HomeSouthern VoiceWhen I Became North Carolinian

When I Became North Carolinian

by Noelle A. Granger

The South seemed like a nice place to put down roots, and those travel magazines can be pretty convincing. My husband and I first thought about moving to North Carolina thirty years ago after looking at pictures of the eye-popping fall colors in the mountains and the crystalline  sandy beaches and cerulean blue waters off the Outer Banks, plus we were told that the weather was nice, but mostly we came because we both found jobs here.

During my first week in North Carolina, temperatures hovered around 100 degrees, with humidity that made it feel like a blast furnace, and I dreaded going outside. But gradually over the years, and with the help of whole house air-conditioning, I’ve come to welcome the heat and found it’s the perfect topic to open a conversation.

“It’s a scorcher outside today.”

“Yep, even the flies aren’t buzzin’.”


Shortly after learning to begin conversations this way, I became aware there is a distinctive way of speaking in the South. Part of my transition as a North Carolinian was a gradual discovery that the Southern lilt is soothing to my ears, and some of the more unique terms are downright enjoyable. I’ve even found myself using “y’all” from time to time.  But in the beginning, some translation was involved. Telephone calls, for example. When I called anyone, the immediate answer was, “Hey. What can I do for you?”  What happened to hello?  I thought. I discovered that the Civil War was really the Wahr between the States, that when you go to get your North Carolina driver’s license, you have to bring cash money, and that at the supermarket they sell a fish called sal-mon. When a student once fainted in class, another student came to tell me that her friend had done fell out, and I thought she had fallen down some stairs.

At some point, I bought a book called Speaking Southern, thinking to get a leg up on this new language, but the book really didn’t help for ordinary conversation. My first lab technician, a lovely girl named Laura, spoke Southern. One morning she came in with her hair looking like a hornet’s nest.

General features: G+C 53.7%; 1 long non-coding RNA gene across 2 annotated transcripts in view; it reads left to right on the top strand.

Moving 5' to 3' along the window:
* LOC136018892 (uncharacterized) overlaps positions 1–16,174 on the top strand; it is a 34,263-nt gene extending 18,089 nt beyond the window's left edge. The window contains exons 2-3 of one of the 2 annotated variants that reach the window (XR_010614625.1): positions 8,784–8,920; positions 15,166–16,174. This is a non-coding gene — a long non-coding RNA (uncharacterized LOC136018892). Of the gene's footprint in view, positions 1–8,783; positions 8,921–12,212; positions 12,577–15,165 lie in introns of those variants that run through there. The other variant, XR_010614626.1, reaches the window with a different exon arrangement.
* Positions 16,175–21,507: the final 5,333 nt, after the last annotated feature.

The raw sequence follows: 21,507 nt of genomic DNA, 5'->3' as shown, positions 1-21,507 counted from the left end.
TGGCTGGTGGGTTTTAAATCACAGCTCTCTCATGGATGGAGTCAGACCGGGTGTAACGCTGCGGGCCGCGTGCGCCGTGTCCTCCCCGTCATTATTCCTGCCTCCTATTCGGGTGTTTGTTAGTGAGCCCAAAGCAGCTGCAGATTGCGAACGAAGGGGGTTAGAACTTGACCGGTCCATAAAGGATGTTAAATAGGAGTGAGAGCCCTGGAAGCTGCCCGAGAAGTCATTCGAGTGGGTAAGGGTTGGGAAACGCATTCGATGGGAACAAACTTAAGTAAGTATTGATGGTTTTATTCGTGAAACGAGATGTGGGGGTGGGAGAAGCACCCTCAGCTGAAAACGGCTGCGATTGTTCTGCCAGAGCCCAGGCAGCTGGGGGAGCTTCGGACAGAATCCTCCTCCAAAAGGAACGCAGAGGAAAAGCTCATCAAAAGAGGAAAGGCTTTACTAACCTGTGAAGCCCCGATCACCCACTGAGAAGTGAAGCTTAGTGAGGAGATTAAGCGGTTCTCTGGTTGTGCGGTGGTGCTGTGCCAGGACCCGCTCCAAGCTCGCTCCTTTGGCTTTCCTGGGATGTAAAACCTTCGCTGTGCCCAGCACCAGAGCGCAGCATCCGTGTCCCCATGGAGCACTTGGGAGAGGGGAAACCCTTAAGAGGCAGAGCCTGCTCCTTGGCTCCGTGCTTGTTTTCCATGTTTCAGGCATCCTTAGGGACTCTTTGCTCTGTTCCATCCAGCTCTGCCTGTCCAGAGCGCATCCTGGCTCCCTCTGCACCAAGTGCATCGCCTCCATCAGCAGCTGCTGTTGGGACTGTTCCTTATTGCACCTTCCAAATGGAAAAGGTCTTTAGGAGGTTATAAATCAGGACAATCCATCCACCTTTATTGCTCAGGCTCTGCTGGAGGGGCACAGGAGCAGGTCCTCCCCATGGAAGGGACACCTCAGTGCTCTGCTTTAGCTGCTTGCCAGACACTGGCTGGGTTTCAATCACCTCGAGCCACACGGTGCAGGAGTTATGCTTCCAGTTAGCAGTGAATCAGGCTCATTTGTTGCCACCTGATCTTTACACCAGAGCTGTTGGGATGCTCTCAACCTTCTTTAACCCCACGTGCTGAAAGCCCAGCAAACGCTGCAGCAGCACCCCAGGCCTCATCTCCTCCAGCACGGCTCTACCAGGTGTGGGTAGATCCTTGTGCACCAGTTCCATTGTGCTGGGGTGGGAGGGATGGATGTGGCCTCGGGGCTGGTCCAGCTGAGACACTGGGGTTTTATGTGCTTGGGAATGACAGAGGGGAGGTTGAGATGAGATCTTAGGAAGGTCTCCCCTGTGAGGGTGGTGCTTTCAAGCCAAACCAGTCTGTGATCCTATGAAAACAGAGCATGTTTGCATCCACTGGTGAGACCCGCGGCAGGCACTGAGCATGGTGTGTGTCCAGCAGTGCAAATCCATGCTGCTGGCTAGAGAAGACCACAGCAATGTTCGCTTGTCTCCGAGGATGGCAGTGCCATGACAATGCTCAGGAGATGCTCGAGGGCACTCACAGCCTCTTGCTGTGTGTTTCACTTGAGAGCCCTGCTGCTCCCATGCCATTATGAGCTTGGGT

“What happened to you?” I asked. “You look like something the cat dragged in.”

“I came in a sod cah,” she replied.

“Mmmmm,” I said and went off to think about a translation. It turned out to be “side car.”

I once called a physician’s office to make an appointment, before the curse of depersonalized, automated answering services. A receptionist answered my call in a honeyed Southern accent: “Hey, this is Dr. Winslow’s office. What can ah do for you?”

To which I politely responded. “Hello, this is Noelle Granger. I’d like to make an appointment.” There was a distinct pause on the other end of the line.

Then she said, “Dr. Granjah? Is there an ahr at the end of your name, darlin’?”

Before long, I found myself starting almost all of my phone calls with Hey, and it sounds just fine to me.


Local sports were also transformative. We were now living in a gigantic hot bed of exciting competition. Betting that Northwestern would be behind by 50 points at half time in a football game with Ohio State was about the most excitement we had had in Chicago. So for the last 30 years, we have been like possums eating honey.

But there’s one thing we’ve never gotten used to, and that’s the fact that racing cars is considered a national sport in this part of the country. Whipping your head from side to side as cars scream by at unimaginable speeds has never appealed to me because it does a number on my neck muscles, but a lot of people do seem to enjoy it.

I am proud to admit that I have become, and always will be, a Tar Heel. When we ventured out to the seething mayhem and bonfires at the corner of Franklin and South Columbia, on a night when UNC won a national basketball championship, and I got my leather coat painted blue and didn’t mind, I knew I was home.


As a former Northerner, I know snow. We had 96 inches our first winter in Chicago and had to carve a tunnel to get to our garage. All in all, winters in North Carolina are mild by comparison, and I would never move back north. I figured I had become a North Carolinian when I found myself heading to the supermarket after just the prediction of a snowfall.